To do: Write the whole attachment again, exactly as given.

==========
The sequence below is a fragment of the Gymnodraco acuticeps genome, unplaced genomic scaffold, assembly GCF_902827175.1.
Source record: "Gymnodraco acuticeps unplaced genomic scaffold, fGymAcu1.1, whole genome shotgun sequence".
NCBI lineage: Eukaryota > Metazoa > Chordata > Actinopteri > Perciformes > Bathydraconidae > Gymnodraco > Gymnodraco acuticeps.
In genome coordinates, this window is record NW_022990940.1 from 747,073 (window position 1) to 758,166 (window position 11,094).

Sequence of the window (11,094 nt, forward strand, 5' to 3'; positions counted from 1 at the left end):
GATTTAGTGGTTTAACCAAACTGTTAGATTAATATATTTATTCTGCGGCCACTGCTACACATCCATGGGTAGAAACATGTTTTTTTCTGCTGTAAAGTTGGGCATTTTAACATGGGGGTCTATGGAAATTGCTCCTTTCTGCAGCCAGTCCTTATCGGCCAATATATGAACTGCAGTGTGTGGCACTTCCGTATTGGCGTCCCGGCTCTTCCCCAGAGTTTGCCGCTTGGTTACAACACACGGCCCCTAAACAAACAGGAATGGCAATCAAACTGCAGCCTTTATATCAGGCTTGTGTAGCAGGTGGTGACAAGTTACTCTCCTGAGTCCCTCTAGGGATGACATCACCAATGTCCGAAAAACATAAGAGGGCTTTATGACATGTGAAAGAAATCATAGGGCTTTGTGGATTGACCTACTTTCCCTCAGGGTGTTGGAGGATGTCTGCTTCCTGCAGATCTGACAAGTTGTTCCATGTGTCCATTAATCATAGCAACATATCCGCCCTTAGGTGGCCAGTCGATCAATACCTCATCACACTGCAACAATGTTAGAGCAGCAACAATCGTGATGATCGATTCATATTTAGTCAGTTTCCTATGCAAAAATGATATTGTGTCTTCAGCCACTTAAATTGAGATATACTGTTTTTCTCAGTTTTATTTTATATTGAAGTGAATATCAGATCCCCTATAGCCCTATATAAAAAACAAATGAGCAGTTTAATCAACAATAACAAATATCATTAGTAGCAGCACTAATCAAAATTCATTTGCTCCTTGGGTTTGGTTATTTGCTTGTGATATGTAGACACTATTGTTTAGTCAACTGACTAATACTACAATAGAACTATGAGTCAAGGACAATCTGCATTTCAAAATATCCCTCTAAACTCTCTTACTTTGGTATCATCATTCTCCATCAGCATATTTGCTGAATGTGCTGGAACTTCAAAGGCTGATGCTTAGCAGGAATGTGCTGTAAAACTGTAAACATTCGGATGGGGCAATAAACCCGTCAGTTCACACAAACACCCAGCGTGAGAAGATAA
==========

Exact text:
The sequence below is a fragment of the Gymnodraco acuticeps genome, unplaced genomic scaffold, assembly GCF_902827175.1.
Source record: "Gymnodraco acuticeps unplaced genomic scaffold, fGymAcu1.1, whole genome shotgun sequence".
NCBI lineage: Eukaryota > Metazoa > Chordata > Actinopteri > Perciformes > Bathydraconidae > Gymnodraco > Gymnodraco acuticeps.
In genome coordinates, this window is record NW_022990940.1 from 747,073 (window position 1) to 758,166 (window position 11,094).

Sequence of the window (11,094 nt, forward strand, 5' to 3'; positions counted from 1 at the left end):
GATTTAGTGGTTTAACCAAACTGTTAGATTAATATATTTATTCTGCGGCCACTGCTACACATCCATGGGTAGAAACATGTTTTTTTCTGCTGTAAAGTTGGGCATTTTAACATGGGGGTCTATGGAAATTGCTCCTTTCTGCAGCCAGTCCTTATCGGCCAATATATGAACTGCAGTGTGTGGCACTTCCGTATTGGCGTCCCGGCTCTTCCCCAGAGTTTGCCGCTTGGTTACAACACACGGCCCCTAAACAAACAGGAATGGCAATCAAACTGCAGCCTTTATATCAGGCTTGTGTAGCAGGTGGTGACAAGTTACTCTCCTGAGTCCCTCTAGGGATGACATCACCAATGTCCGAAAAACATAAGAGGGCTTTATGACATGTGAAAGAAATCATAGGGCTTTGTGGATTGACCTACTTTCCCTCAGGGTGTTGGAGGATGTCTGCTTCCTGCAGATCTGACAAGTTGTTCCATGTGTCCATTAATCATAGCAACATATCCGCCCTTAGGTGGCCAGTCGATCAATACCTCATCACACTGCAACAATGTTAGAGCAGCAACAATCGTGATGATCGATTCATATTTAGTCAGTTTCCTATGCAAAAATGATATTGTGTCTTCAGCCACTTAAATTGAGATATACTGTTTTTCTCAGTTTTATTTTATATTGAAGTGAATATCAGATCCCCTATAGCCCTATATAAAAAACAAATGAGCAGTTTAATCAACAATAACAAATATCATTAGTAGCAGCACTAATCAAAATTCATTTGCTCCTTGGGTTTGGTTATTTGCTTGTGATATGTAGACACTATTGTTTAGTCAACTGACTAATACTACAATAGAACTATGAGTCAAGGACAATCTGCATTTCAAAATATCCCTCTAAACTCTCTTACTTTGGTATCATCATTCTCCATCAGCATATTTGCTGAATGTGCTGGAACTTCAAAGGCTGATGCTTAGCAGGAATGTGCTGTAAAACTGTAAACATTCGGATGGGGCAATAAACCCGTCAGTTCACACAAACACCCAGCGTGAGAAGATAA